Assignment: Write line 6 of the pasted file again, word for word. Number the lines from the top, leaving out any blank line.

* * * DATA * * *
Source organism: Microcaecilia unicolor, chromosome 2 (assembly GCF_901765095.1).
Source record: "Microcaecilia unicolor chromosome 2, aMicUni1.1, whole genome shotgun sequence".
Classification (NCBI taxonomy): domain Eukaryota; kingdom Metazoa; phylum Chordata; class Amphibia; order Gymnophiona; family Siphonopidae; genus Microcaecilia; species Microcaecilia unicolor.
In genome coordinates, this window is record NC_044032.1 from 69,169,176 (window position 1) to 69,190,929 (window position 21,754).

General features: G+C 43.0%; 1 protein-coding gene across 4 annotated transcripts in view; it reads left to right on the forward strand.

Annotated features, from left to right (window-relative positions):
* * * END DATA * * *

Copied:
Annotated features, from left to right (window-relative positions):